Fruit & Vegetable Magazine

Features Diseases Pest Management
PIC: Heating things up with mustard improves biofumigation

September 15, 2023  By Rosalie I. Tennison, courtesy of Potatoes in Canada

A bee visits a mustard field. Photo courtesy of Zack Frederick.

Inconsistent results from using biofumigation to control Verticillium wilt and other soil-borne pathogens in potatoes has soured some growers on using this viable disease control option. Growing a non-money-making crop in the hopes the cost will be recouped the following year with lower pest and disease pressure and improved yields puts some growers off attempting the procedure. However, new research in Manitoba is showing that using mustard for biofumigation can be very successful. The tactic to achieve success is to seed a variety of mustard proven to offer the best fumigant properties and to faithfully follow the guidelines developed by researchers.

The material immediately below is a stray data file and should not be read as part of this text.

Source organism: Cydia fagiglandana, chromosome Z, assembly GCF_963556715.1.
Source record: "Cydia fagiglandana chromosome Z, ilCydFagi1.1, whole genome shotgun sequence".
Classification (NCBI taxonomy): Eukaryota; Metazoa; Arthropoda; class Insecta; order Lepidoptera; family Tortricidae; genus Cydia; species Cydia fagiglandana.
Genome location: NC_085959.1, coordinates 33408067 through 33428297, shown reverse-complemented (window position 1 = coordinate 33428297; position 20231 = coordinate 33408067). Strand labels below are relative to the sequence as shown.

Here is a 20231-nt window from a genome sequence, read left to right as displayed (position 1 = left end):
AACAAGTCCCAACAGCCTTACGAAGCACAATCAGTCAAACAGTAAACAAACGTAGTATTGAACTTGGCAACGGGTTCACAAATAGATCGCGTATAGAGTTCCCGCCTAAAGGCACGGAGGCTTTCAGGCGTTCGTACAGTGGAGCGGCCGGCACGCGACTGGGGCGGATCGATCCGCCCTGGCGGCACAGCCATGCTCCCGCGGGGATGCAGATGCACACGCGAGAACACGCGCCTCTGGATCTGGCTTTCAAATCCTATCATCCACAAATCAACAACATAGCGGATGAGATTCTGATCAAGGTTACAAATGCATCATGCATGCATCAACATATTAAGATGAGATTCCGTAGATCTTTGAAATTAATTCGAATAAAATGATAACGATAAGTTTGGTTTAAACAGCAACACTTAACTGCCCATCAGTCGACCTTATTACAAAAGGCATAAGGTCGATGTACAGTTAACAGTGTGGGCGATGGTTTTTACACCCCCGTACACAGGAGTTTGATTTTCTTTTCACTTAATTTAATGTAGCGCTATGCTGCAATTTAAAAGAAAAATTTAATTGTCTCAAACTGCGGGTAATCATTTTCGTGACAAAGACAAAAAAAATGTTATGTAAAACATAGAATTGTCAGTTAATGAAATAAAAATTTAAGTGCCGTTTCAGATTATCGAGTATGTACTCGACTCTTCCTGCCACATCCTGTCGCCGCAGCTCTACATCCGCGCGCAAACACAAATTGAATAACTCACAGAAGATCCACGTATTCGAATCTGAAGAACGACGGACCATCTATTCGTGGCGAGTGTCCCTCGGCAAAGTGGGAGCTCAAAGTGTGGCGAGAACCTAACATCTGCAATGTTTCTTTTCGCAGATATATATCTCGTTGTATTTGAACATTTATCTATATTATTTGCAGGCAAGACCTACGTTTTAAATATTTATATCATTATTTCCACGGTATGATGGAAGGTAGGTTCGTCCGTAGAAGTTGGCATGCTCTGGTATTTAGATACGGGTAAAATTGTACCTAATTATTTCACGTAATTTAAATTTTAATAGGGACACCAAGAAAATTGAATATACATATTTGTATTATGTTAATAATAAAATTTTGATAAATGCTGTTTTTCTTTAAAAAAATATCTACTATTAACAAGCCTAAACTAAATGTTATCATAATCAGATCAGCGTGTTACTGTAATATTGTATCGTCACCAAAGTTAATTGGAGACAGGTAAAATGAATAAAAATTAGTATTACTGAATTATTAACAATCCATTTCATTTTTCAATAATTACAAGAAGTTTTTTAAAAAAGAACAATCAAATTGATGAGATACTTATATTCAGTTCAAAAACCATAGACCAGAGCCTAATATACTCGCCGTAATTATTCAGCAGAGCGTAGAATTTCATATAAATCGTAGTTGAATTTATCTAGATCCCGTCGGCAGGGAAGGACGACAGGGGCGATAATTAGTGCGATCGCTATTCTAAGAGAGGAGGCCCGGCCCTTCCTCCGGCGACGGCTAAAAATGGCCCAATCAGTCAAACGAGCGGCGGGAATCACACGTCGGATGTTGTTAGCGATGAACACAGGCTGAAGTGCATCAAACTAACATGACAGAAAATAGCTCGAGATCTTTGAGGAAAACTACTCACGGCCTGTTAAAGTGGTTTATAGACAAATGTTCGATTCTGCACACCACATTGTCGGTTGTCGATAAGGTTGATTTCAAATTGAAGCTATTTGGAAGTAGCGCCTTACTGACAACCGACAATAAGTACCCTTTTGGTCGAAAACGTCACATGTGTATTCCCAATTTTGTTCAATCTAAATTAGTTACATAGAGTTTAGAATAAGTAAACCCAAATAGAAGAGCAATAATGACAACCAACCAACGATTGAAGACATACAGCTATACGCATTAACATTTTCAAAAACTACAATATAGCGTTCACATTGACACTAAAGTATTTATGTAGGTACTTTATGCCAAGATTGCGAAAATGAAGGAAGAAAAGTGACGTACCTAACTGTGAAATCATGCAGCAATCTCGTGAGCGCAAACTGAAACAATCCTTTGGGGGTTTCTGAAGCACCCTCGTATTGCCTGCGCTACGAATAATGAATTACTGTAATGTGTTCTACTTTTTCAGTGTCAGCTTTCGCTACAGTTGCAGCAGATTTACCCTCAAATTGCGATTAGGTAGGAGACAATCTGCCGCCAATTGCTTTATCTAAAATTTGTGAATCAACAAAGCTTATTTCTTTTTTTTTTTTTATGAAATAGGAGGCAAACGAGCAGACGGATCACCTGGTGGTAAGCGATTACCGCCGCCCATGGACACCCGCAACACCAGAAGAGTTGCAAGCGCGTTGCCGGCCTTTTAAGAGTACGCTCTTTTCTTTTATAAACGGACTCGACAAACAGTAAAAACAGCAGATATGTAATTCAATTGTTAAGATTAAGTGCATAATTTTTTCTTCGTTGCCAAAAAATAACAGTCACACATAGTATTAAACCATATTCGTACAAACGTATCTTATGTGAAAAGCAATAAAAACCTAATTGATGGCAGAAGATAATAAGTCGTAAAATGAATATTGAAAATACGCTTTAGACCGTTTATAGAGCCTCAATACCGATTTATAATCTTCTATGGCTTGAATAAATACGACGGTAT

For basic biofumigation success, growers need a crop that produces a high amount of biomass in a short growing period and that will offer the highest output of fumigant properties once incorporated into the soil. Many crops, such as sorghum, buckwheat, rapeseed and others, can be used as cover crops for biofumigation. But the most successful for potato growers is mustard. |READ THE FULL STORY


Print this page


Stories continue below